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The little things we do have big impacts. K.J.

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We can’t believe it’s already mid-December.

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Arlene Wanda Nelson, 77, died Dec. 11, 2018, in Ketchikan. She was born Arlene Wanda Charles on Oct. 29, 1941, in Ketchikan.
7/28/2018
A very blueberry weekend approaching
A blueberry bush blooms Thursday on East First Street. Staff photo by Dustin Safranek


By ALAINA BARTEL
Daily News Staff Writer

Ketchikan has been experiencing a heat and sunshine wave. If it continues through the coming weekend, Blueberry Arts Festival goers should know they’re being observed by Kathleen Light, the executive director of the Ketchikan Area Arts and Humanities Council.

“One of the sort of science experiments that I like to conduct on the community of Ketchikan is to watch how people cope with the sunshine for a whole day long,” Light said. “You know what I mean? Do they get cranky? Do they get happy? When they start getting sunburnt, what happens?”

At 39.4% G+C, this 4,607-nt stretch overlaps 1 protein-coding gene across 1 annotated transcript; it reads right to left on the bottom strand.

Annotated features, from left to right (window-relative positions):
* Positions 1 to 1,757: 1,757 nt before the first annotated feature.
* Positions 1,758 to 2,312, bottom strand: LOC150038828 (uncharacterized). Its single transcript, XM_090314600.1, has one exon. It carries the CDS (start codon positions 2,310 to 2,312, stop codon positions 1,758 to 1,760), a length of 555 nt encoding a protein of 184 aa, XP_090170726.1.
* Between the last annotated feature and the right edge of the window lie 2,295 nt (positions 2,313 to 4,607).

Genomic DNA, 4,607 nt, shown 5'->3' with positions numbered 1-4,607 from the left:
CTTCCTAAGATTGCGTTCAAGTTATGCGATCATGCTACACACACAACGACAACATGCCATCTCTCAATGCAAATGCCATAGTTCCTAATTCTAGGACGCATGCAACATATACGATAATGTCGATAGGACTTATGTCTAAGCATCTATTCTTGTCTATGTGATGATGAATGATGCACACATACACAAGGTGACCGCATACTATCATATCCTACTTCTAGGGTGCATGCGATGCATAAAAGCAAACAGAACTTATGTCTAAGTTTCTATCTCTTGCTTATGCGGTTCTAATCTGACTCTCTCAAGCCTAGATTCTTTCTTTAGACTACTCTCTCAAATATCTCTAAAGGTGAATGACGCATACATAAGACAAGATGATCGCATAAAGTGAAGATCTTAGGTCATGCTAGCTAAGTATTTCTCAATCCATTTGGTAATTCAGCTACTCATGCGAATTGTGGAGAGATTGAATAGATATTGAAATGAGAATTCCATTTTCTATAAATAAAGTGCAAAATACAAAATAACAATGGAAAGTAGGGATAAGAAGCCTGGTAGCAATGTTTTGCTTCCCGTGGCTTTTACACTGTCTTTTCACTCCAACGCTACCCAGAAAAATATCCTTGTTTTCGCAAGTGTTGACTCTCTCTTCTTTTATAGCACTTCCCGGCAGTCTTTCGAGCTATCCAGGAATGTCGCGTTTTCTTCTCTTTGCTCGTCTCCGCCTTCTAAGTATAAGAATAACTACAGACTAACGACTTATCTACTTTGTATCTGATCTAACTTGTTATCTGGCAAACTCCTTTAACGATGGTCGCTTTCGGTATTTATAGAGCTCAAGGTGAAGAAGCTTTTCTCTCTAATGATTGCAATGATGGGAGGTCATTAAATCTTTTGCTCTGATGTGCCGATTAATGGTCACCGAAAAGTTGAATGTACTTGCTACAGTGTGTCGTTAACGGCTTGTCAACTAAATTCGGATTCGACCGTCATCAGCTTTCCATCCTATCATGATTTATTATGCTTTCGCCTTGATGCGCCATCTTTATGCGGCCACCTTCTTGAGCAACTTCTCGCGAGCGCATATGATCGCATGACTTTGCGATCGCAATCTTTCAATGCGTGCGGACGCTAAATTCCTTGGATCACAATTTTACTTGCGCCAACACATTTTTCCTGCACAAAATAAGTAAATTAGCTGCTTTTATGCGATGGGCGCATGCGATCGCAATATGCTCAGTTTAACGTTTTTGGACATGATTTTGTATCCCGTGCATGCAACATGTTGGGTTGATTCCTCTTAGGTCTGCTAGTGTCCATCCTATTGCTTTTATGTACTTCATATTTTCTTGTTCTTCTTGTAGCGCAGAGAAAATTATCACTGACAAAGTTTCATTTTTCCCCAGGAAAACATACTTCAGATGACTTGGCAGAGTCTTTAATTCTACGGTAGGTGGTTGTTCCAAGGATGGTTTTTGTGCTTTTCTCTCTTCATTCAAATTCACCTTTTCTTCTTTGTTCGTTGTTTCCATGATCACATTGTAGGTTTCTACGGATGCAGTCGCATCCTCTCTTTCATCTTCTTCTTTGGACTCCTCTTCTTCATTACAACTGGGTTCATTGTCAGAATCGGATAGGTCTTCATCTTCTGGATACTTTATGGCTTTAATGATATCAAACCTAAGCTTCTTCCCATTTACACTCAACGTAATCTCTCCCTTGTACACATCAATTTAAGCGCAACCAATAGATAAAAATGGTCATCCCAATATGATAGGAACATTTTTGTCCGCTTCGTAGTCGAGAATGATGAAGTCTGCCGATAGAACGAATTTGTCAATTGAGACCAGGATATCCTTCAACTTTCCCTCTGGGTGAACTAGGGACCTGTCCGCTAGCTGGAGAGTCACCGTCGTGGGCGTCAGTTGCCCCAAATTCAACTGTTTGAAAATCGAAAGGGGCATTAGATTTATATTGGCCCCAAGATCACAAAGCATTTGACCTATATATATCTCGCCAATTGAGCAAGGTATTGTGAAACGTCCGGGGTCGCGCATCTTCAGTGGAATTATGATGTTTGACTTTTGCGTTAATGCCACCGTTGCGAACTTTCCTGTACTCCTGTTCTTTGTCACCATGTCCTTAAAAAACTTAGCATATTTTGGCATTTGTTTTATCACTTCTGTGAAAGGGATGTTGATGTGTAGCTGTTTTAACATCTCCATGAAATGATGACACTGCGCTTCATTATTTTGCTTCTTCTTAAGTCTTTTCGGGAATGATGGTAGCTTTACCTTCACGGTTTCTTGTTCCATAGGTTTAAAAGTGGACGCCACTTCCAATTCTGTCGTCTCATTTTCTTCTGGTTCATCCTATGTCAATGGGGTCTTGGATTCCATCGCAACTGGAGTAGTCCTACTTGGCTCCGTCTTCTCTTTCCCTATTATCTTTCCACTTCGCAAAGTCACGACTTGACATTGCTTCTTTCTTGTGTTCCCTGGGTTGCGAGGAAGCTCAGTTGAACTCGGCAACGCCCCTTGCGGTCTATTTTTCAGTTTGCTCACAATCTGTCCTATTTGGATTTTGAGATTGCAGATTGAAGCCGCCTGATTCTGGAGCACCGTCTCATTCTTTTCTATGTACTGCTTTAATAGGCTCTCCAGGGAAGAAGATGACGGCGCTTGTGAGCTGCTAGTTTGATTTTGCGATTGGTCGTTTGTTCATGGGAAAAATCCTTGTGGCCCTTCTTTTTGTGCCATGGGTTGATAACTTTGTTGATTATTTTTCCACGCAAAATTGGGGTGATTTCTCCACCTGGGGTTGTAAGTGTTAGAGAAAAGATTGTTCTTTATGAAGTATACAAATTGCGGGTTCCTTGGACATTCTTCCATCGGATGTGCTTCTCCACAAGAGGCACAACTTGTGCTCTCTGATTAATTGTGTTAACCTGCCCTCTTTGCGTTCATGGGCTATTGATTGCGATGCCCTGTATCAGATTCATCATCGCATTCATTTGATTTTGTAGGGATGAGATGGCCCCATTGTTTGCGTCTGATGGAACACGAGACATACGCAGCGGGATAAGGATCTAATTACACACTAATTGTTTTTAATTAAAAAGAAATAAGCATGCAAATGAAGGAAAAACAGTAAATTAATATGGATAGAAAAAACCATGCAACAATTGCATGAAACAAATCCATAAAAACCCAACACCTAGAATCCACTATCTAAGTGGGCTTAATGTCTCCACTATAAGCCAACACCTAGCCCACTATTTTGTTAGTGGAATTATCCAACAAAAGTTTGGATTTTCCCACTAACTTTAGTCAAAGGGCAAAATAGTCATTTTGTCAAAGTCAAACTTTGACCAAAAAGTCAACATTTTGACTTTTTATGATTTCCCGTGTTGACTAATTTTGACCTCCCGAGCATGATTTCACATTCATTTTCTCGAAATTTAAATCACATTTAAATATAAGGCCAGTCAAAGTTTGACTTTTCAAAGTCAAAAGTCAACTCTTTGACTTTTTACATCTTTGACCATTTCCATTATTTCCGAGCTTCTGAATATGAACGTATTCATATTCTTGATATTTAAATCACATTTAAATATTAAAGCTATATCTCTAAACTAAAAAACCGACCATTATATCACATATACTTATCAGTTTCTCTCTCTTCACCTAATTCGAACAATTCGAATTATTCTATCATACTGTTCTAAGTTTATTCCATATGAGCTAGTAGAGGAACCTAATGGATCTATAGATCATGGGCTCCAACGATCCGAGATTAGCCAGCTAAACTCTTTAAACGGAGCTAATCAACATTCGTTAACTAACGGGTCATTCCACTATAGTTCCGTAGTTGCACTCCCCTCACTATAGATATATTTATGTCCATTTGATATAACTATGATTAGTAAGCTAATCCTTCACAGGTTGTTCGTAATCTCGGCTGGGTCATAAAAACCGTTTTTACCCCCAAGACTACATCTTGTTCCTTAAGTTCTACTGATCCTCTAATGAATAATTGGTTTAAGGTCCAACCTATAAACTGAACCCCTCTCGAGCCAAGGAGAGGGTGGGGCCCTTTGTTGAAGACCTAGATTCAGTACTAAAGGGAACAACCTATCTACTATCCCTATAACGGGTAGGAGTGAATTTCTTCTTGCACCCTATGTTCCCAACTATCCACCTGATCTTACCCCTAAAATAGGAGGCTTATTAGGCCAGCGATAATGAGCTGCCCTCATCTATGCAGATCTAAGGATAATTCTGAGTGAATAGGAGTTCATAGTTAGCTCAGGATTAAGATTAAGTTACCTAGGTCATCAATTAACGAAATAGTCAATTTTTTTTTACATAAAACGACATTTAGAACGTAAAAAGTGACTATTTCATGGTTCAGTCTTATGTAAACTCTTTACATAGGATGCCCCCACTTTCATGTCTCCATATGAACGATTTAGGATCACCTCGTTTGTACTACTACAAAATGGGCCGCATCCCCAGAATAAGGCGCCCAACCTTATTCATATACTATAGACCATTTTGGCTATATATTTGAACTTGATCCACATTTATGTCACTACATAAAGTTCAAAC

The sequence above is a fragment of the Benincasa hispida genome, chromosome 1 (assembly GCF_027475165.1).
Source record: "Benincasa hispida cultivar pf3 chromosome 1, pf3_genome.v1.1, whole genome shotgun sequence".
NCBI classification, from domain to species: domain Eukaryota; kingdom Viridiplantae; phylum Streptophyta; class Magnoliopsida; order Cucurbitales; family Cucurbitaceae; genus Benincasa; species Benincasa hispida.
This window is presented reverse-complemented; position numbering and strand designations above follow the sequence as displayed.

The KAAHC is set to bring the 43rd annual Blueberry Arts Festival to Ketchikan, with events running Friday through Sunday all around town. This year, Light said there are around 166 vendor booths which will be open from 10 a.m. to 5 p.m. on Saturday.

“Our goal in life is to have the booths all the way down Main Street,” Light said. “… We’re getting there. We have the top part done.”